Further, the costs incurred in complying with the Practice Direction on pre action conduct should be proportionate. Where parties incur disproportionate costs in complying with the guidelines, those costs will not be recoverable as part of the costs of the proceedings.

What steps should be taken before issuing a claim?

Under the Practice Direction on pre action conduct, there are a number of practical steps that the parties should take before issuing a claim at court. These should usually include the following:

The claimant should write to the defendant with concise details of the claim. The letter should include the basis on which the claim is made, a summary of the facts, what the claimant wants from the defendant, and if money, how the amount is calculated.

The defendant should respond within a reasonable time, ie; 14 days in a straightforward case and no more than 3 months in a complex one. The reply should include confirmation as to whether the claim is accepted and, if it is not accepted, the reasons why, together with an explanation as to which facts and parts of the claim are disputed and details of any counterclaim.

The parties should disclose key documents relevant to the issues in dispute based on the matters raised in their correspondence or otherwise considered relevant.

The parties should consider if it is necessary to obtain expert evidence, particularly in low value claims, and the use of a single expert to be jointly instructed with the costs shared equally. Parties should be aware that the court must give permission before expert evidence can be relied upon and that the court may limit the fees recoverable.

The parties should consider whether negotiation or some other form of alternative dispute resolution might enable them to settle their dispute without commencing proceedings. This could include mediation, arbitration, early neutral evaluation or an Ombudsmen scheme.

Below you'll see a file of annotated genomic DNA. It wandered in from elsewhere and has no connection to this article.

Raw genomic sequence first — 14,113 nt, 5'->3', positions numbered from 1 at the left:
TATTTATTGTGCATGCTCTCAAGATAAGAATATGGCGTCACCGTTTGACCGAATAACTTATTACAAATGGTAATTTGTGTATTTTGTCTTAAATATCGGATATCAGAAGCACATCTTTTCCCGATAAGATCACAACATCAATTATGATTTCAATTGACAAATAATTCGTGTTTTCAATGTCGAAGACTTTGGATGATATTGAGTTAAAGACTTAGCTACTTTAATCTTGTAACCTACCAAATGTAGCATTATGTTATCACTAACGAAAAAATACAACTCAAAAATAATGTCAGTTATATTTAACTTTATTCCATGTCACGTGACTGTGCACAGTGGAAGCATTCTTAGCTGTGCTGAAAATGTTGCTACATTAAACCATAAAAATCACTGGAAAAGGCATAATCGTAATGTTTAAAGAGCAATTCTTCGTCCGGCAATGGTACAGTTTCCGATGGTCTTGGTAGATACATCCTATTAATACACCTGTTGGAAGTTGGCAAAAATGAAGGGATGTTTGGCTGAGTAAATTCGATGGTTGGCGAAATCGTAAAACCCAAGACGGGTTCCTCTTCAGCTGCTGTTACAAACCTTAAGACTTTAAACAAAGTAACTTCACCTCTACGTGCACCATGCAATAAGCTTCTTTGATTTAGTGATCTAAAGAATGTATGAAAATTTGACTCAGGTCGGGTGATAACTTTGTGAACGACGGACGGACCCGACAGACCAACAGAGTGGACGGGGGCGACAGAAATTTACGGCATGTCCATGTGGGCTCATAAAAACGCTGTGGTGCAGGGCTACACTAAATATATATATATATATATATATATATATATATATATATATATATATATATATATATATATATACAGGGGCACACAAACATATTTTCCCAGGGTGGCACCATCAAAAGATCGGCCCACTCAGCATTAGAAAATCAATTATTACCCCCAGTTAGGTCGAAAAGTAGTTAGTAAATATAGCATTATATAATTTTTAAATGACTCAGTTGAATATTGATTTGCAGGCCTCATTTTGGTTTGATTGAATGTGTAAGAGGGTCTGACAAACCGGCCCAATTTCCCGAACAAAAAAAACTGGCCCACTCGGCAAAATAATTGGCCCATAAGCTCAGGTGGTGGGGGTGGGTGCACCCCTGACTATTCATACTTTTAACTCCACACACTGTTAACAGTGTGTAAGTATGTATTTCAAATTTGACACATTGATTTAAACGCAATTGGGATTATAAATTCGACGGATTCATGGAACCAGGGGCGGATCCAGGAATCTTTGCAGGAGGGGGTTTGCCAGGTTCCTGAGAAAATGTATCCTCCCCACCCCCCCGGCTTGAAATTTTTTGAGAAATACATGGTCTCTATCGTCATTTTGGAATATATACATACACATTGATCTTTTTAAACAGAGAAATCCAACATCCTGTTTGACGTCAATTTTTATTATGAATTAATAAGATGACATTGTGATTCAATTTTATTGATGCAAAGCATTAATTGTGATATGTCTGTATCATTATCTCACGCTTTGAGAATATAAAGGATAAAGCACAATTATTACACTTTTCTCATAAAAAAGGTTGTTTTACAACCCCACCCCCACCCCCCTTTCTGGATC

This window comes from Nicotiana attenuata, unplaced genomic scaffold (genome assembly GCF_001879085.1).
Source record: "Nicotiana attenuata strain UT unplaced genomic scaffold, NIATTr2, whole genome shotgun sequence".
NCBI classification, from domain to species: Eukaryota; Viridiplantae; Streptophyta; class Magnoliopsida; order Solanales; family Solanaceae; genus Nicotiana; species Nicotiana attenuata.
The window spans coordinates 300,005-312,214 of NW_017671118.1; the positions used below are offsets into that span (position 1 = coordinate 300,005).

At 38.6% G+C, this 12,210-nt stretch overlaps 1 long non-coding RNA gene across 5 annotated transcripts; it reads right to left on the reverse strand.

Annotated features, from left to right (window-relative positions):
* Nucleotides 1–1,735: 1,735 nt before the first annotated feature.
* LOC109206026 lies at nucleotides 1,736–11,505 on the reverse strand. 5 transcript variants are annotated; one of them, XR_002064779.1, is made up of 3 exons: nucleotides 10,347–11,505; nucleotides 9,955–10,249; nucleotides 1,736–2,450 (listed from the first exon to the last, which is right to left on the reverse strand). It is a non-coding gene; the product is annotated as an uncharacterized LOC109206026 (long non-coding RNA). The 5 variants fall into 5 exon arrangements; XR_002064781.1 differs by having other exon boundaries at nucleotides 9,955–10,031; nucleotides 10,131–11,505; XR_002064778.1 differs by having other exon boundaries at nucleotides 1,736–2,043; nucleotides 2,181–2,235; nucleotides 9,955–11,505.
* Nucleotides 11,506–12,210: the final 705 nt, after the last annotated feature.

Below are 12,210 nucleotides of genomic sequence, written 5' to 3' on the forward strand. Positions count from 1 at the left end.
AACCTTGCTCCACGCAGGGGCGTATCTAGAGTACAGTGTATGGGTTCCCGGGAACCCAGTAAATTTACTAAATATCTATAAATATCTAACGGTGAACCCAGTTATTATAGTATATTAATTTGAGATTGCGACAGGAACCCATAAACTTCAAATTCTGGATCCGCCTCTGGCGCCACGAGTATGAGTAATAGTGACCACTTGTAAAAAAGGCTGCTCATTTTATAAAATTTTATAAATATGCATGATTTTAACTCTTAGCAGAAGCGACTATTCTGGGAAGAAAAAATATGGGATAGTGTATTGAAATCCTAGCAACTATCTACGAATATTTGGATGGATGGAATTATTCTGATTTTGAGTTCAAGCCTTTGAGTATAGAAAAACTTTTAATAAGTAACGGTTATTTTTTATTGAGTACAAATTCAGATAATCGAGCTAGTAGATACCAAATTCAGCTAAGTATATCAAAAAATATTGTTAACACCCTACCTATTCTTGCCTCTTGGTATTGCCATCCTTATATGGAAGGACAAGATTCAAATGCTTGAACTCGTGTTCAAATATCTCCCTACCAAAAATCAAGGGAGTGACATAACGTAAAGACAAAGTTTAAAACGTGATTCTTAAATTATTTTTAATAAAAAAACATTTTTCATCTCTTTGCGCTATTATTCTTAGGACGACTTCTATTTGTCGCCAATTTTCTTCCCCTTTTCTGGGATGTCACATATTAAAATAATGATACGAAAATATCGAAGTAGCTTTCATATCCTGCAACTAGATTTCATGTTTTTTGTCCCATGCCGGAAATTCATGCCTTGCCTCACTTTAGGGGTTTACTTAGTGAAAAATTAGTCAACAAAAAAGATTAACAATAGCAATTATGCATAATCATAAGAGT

The parties should stocktake their respective positions following exchange of information and, at the very least, seek to reduce the matters in dispute before the claimant issues proceedings.

What are the consequences of non-compliance?

In circumstances where a party has failed to comply with the provisions of the Practice Direction on pre action conduct, this will be taken into account in any court proceedings that follow.

The court has various powers that it can impose by way of sanction, not least it will take into account non-compliance when giving directions for the management of proceedings and when making orders for costs.

By way of example, the court may order the defaulting party to pay additional costs, or for any costs awarded in his/her favour to be reduced on account of any failure. Other sanctions may also be applied, for example, awarding a higher or lower sum of interest on any sum of money recovered by the claimant than would otherwise have been awarded.

When deciding whether to impose a sanction, the court will look at whether the parties have complied in substance with the relevant principles and requirements under the Practice Direction or Pre Action Protocol in question. It will also consider the effect any non-compliance has had on another party.

The court is not likely to be concerned with minor or technical shortcomings. However, the court may decide that there has been a failure to comply in the following circumstances:

A party has not provided sufficient information to enable the objectives of the Practice Direction on pre action conduct, or other relevant protocol, to be met.

A party has not acted within a time limit set by the Practice Direction on pre action conduct or other protocol, or within a reasonable period.

A party has unreasonably refused to use a form of alternative dispute resolution, or failed to respond at all to an invitation to do so.

If proceedings are issued to comply with any relevant statutory time limit, but before the parties have followed the procedures in the Practice Direction on pre action conduct, the parties should apply to the court for a stay of the proceedings to enable them to comply.